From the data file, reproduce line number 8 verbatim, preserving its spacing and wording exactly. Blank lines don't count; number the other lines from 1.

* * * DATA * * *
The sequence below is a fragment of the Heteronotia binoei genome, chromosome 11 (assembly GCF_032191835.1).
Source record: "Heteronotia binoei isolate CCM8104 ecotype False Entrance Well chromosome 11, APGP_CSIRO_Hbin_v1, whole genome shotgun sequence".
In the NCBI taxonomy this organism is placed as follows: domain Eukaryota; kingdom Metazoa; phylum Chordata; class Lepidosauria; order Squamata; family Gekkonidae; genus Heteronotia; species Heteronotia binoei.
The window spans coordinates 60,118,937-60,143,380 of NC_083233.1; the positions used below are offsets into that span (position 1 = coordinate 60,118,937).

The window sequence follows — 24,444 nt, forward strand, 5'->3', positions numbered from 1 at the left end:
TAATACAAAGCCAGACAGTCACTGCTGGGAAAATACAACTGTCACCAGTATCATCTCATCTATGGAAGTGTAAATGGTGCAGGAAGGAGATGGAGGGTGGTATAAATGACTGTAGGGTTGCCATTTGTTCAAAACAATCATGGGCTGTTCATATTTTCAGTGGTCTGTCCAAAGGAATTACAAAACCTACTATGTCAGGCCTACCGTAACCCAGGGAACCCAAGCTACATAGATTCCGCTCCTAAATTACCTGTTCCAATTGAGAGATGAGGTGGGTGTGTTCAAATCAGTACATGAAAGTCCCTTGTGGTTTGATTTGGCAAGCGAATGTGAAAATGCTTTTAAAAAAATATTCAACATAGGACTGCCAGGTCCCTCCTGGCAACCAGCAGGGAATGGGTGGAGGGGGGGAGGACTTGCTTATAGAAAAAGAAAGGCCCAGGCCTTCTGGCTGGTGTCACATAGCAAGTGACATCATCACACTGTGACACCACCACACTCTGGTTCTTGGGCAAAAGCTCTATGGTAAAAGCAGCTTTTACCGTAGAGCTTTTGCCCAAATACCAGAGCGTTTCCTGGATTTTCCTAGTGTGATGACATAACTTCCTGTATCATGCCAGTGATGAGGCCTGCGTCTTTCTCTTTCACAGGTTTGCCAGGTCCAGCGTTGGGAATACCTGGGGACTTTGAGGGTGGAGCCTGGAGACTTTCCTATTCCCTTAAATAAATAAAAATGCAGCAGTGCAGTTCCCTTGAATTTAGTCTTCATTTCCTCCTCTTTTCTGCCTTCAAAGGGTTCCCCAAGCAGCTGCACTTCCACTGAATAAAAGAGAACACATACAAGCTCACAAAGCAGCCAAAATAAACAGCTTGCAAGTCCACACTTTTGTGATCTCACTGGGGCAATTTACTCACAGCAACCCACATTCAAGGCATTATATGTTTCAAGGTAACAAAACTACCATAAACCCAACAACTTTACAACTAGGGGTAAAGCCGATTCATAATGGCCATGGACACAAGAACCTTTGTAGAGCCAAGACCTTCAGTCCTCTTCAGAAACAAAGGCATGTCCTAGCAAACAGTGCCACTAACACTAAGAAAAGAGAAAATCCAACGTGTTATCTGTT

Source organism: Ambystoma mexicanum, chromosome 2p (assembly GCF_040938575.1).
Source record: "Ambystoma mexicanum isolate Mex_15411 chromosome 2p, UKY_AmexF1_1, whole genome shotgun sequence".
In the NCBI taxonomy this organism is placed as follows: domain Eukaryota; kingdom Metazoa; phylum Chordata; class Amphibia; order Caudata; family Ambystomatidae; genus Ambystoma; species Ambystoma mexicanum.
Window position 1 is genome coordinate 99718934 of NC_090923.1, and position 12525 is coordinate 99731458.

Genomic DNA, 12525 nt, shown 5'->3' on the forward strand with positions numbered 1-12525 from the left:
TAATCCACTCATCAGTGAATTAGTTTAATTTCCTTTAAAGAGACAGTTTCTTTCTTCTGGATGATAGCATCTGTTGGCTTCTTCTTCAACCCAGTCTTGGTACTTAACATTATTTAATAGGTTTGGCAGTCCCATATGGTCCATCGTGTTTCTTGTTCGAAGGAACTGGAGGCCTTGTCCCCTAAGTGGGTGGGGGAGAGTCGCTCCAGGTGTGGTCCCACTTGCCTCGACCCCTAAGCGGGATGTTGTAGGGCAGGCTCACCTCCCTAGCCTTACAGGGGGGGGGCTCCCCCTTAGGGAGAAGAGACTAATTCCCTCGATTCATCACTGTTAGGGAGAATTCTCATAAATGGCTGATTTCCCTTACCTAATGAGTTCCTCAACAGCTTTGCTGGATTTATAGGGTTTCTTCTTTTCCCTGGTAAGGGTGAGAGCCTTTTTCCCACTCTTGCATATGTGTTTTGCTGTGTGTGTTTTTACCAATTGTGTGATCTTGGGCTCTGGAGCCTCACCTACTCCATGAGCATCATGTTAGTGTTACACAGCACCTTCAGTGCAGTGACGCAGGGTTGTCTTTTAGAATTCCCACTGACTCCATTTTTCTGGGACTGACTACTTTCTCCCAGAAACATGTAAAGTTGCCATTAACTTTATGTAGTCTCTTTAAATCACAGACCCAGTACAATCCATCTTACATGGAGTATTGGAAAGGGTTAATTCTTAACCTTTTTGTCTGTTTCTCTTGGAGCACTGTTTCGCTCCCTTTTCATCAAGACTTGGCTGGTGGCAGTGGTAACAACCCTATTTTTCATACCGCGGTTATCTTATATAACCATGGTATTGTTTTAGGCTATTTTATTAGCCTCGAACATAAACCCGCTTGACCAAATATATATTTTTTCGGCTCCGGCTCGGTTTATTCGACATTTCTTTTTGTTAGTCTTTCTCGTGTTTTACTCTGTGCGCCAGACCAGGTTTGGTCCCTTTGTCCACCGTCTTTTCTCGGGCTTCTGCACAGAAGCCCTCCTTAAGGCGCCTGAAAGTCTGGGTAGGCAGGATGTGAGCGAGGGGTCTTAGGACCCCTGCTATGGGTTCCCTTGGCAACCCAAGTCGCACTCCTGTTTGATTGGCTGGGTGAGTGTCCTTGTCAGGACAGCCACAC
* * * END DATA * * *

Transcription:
Source record: "Ambystoma mexicanum isolate Mex_15411 chromosome 2p, UKY_AmexF1_1, whole genome shotgun sequence".